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article imageVeterinary medicine making great strides with 3D printing

By Karen Graham     Sep 24, 2018 in Technology
Dr. Michelle Oblak, a veterinary surgical oncologist at the University of Guelph’s Ontario Veterinary College replaced 70 percent of a dog's skull using a 3D printed titanium skull cap.
The star patient, a nine-year-old dachshund named Patches is at the center of what Dr. Oblak believes is the first procedure of its kind in North America and a substantive leap from one other known case reports the Globe and Mail.
Patches for years had a small bump on her head that appeared to be harmless, according to her owner, Danielle Dymeck, who is from Williamsport, Pennsylvania. However, the bump began growing until it became the size of an orange and turned out to be cancerous.
Dymeck was referred by her veterinarian to Cornell University‘s veterinary program, which in turn pointed her toward Dr. Oblak in Ontario, and this was a lucky move for Patches because Oblak had been studying the use of 3D printing technology - also called rapid prototyping technology for dogs.
Patches' tumor had grown right through her skull, and usually, this would have required removing the tumor and part of the skull in surgery and then, while the animal was still under, titanium mesh would be fitted in place. Dr. Oblak said it was an imprecise, costly and lengthy procedure.
And because Patches needed almost 70 percent of her skull replaced after the tumor was removed, she suggested the new procedure, in which a 3D printer creates a custom-made titanium skull cap for a dog. According to Oblak, veterinarians in the United Kingdom had performed a similar procedure, though on a much smaller scale.
Dymeck, Patches' owner was nervous about the surgery, but she decided to go ahead, saying "They felt she could recover from this. And to be part of cancer research was a big thing for me — if they can learn something from animals to help humans, that’s pretty important.”
The procedure starts with a CT Scan
A CT Scan of Patches' head was done. Then using several different software programs, The surgical team digitally cut out the tumor and diseased parts of the skull from the CT image. Then, they designed the 3D printed replacement, complete with holes for screws to hold it in place. This was then sent to ADEISS, a London, Ontario-based medical 3D printing company.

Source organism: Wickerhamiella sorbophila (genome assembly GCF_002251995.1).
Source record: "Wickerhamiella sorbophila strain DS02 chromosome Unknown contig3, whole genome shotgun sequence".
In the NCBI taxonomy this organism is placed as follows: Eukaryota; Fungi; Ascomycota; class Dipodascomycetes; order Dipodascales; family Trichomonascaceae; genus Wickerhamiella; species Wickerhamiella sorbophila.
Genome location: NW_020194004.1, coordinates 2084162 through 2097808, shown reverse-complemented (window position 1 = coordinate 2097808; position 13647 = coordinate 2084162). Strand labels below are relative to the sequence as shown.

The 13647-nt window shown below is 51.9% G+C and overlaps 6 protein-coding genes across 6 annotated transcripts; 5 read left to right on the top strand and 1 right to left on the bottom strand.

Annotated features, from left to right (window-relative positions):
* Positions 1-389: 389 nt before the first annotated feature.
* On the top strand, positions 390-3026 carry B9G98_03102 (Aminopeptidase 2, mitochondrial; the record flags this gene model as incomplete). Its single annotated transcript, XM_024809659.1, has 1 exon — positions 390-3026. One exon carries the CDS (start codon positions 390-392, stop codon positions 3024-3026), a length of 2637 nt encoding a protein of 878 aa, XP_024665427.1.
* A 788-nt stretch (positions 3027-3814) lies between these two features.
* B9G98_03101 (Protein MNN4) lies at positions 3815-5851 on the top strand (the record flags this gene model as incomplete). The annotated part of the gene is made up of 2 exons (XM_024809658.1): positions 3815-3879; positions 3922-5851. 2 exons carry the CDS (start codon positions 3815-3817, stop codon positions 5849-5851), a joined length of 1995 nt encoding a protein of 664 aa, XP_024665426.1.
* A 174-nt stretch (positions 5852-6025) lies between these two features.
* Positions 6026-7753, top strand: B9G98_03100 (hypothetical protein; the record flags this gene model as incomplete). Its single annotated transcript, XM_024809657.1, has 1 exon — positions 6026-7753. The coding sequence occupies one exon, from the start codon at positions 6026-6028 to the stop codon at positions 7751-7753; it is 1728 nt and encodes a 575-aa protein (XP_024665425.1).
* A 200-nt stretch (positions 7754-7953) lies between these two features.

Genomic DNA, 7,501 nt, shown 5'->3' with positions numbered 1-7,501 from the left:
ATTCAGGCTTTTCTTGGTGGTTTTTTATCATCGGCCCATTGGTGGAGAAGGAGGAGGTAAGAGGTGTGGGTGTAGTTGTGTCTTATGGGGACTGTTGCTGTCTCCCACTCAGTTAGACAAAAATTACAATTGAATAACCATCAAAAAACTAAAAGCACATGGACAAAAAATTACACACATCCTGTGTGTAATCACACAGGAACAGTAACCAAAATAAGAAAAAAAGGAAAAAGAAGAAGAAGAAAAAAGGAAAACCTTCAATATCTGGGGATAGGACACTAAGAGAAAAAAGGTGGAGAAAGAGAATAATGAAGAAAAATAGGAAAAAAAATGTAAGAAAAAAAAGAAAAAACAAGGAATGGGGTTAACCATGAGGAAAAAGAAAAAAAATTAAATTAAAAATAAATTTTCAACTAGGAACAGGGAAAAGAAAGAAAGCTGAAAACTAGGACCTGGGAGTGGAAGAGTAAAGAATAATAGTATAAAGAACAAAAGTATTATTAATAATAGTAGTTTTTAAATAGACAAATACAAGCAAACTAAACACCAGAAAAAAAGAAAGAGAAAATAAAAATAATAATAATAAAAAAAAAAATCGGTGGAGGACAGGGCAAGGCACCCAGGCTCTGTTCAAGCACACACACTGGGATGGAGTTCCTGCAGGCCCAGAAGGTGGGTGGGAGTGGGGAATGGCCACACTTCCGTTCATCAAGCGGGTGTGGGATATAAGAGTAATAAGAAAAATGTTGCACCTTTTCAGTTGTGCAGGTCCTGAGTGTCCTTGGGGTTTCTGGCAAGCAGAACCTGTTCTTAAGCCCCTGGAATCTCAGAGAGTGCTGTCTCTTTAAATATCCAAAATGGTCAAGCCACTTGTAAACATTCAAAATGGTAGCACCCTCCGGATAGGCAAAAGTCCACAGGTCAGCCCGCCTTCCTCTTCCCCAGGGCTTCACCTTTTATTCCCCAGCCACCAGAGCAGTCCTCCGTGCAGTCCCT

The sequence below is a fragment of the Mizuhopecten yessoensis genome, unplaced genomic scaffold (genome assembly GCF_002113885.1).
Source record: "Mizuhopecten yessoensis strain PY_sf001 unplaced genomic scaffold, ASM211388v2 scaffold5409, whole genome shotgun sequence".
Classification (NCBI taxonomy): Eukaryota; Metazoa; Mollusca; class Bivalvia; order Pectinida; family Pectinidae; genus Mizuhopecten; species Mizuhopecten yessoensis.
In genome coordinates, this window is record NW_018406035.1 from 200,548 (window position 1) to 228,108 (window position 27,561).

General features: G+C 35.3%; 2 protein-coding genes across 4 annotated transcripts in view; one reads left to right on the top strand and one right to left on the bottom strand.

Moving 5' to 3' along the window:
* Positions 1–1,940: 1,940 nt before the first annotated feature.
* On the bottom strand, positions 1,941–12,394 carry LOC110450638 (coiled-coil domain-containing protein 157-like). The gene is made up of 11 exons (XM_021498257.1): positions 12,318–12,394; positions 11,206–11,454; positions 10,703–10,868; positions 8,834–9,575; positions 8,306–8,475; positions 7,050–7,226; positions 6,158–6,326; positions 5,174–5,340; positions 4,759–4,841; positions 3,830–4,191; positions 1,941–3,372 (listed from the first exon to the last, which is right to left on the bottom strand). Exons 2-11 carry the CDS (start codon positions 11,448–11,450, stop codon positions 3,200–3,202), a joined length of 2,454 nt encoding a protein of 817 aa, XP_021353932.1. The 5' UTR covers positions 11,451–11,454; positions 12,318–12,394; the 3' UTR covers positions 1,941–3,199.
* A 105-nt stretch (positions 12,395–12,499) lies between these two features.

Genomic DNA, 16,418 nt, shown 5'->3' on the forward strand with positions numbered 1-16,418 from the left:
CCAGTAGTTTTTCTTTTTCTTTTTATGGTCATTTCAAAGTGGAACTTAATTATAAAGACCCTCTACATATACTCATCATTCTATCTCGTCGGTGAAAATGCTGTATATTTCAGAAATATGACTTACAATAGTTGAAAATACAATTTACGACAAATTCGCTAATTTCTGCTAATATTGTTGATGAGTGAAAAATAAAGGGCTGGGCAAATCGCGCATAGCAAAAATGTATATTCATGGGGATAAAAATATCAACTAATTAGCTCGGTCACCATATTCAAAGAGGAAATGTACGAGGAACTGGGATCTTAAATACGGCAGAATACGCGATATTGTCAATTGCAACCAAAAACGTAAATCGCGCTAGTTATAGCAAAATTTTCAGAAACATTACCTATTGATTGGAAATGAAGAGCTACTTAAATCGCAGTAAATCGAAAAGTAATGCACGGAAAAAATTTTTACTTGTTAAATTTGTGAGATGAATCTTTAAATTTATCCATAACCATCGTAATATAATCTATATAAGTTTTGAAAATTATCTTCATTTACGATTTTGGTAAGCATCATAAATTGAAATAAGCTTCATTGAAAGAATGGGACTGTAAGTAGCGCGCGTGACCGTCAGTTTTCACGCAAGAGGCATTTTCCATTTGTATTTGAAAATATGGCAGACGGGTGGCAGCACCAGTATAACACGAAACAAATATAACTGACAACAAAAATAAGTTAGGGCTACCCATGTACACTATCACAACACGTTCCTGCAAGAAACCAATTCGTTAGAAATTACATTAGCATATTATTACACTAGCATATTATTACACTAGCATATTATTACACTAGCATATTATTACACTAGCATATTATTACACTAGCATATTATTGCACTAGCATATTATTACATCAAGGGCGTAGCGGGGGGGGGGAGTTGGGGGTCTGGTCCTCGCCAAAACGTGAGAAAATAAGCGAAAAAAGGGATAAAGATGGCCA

In all, it took about two hours to come up with the design for the skull cap, and ADEISS had the final print ready in about two weeks.
Oblak also created a cutting guide to follow during the surgery. “There’s very little room for error,” she said. “We’re talking less than two millimeters or else the plate wouldn’t fit.”
On March 23, Patches underwent a four-hour surgical procedure where the tumor and affected areas of the skull were removed. The 3D printed skull cap was carefully inserted. A mere 30 minutes after waking up, Patches went outside for a walk. Dr. Oblak hopes to have the details of the procedure, which she believes is the first of its kind in North America, published in the upcoming months.
To date, Patches is doing well and is cancer-free, even though in a separate incident a week after the surgery, she suffered a slipped disk that paralyzed her hind legs.
“She has a wheelchair that she refuses to use, so she pulls herself around on her two feet, but she’s pretty fast,” Dymeck said. “I feel lucky to be her owner, and she’s still the boss of the house… We called her our little unicorn because she had this bump on her head, but it would have killed her. It’s pretty amazing what they did for my girl.”
3D printing technology
The 3D printing technology that saved Patches from a life of misery has been around for decades and is now integral to manufacturing because it can create items using materials ranging from plastic to titanium.
The technology is so common that even the International Space Station has a 3D printer to produce tools, replacement parts, and other items. But 3D printing in veterinary cases is relatively newer than the technology used in human surgical procedures.
Some of 3D printing’s greatest benefits can be seen in surgical planning, particularly in the treatment of limb and skull deformities, oral/maxillofacial fractures, and mandibular reconstructive surgeries. Before the development of 3-D printing, veterinary surgeons commonly relied on x-rays and CT for imaging which only gives a two-dimensional view.
And 3d printing also is a boon for practicing on a damaged bone or skull before actually doing the surgery. This not only reduces the time an animal is under anesthesia but improves the outcome.
More about 3D printing, veterinary medicine, University of guelph, rapid prototyping technology, dog's skull
 
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